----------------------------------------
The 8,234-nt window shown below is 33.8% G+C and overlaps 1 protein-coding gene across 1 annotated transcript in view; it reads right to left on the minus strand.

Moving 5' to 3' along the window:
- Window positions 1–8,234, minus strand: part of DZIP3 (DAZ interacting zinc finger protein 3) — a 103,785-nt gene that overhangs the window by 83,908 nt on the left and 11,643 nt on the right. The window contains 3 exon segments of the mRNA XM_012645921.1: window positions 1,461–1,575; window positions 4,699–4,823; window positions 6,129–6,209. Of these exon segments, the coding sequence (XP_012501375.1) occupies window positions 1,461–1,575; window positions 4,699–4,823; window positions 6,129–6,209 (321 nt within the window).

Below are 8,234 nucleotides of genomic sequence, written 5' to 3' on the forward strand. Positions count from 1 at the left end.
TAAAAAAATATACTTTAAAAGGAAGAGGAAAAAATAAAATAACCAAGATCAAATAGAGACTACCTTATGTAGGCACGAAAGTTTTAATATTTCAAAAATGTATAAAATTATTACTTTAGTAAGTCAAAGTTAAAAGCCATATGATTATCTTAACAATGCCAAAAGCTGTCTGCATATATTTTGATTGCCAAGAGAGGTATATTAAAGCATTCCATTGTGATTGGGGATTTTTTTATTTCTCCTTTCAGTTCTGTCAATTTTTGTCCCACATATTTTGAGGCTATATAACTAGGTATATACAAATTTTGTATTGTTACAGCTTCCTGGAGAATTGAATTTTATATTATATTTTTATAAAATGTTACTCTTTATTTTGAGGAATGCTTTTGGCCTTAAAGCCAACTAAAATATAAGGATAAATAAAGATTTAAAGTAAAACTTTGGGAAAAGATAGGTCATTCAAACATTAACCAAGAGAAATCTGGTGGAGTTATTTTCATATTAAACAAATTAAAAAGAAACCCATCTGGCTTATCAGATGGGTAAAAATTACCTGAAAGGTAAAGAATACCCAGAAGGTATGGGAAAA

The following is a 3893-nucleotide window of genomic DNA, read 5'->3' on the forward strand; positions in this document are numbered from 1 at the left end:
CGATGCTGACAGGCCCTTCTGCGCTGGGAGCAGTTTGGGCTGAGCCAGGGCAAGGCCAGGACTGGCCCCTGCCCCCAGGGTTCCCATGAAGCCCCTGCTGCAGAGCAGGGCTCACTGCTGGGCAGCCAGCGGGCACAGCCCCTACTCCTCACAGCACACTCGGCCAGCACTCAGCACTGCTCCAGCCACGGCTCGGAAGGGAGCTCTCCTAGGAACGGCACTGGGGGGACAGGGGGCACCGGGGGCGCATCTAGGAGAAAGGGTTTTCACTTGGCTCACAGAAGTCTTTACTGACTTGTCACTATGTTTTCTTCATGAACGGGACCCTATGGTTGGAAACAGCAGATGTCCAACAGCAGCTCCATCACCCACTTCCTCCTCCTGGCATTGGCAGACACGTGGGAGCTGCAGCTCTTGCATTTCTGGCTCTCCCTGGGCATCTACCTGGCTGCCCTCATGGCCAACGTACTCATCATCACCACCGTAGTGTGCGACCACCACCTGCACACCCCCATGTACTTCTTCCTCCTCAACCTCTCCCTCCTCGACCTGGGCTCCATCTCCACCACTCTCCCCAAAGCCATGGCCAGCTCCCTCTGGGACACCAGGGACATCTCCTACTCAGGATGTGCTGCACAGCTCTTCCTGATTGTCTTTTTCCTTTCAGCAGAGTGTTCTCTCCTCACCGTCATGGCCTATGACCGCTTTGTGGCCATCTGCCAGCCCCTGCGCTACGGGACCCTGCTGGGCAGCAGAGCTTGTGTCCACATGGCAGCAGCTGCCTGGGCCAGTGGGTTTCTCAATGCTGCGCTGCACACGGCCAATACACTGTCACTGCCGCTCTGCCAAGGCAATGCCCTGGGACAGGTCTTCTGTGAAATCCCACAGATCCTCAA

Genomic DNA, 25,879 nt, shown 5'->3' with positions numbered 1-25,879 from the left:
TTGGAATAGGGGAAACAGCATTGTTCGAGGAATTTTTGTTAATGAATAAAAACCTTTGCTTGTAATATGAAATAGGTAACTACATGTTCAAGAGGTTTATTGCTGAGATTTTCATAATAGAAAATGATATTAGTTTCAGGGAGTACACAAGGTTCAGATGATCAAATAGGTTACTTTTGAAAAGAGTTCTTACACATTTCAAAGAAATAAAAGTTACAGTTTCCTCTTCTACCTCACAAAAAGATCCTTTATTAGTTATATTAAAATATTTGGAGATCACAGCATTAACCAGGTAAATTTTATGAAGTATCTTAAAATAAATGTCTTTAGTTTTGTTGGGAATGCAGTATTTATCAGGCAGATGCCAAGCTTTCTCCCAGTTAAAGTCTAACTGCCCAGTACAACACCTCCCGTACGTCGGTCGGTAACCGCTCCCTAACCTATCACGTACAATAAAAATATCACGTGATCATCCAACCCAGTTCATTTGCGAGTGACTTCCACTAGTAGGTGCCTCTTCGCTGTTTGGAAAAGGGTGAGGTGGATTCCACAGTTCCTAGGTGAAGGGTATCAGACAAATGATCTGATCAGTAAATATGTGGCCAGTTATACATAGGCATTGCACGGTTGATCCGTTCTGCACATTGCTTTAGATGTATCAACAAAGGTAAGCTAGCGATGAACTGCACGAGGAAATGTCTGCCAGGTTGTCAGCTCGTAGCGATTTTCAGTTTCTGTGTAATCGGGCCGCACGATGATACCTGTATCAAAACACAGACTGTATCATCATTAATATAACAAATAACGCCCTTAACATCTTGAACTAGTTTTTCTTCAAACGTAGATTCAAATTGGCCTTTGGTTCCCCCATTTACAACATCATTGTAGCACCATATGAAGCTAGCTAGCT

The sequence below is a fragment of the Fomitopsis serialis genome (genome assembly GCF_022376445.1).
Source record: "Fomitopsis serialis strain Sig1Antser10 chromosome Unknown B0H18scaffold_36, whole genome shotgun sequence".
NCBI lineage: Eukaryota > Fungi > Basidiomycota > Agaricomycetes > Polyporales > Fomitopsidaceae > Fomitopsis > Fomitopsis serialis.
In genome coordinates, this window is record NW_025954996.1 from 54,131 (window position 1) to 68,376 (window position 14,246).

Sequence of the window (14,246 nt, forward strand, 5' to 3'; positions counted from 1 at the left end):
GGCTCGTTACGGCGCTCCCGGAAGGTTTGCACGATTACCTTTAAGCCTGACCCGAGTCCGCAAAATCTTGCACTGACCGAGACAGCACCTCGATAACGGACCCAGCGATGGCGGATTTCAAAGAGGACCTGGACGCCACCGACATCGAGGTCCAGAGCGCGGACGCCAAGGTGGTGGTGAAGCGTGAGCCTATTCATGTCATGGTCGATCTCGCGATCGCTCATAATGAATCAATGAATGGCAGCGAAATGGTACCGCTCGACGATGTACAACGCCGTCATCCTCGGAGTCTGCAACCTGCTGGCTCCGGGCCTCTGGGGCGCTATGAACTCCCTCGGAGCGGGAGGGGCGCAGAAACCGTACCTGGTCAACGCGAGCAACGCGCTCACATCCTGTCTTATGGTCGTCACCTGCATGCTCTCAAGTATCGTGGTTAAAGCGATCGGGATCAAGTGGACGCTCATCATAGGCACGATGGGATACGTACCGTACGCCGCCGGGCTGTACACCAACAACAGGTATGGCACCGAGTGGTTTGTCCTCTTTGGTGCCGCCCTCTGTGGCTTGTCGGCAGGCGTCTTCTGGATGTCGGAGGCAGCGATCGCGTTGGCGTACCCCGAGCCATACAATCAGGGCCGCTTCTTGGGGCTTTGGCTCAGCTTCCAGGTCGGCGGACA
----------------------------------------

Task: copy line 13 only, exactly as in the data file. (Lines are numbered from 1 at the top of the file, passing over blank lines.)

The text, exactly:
In genome coordinates, this window is record NW_025954996.1 from 54,131 (window position 1) to 68,376 (window position 14,246).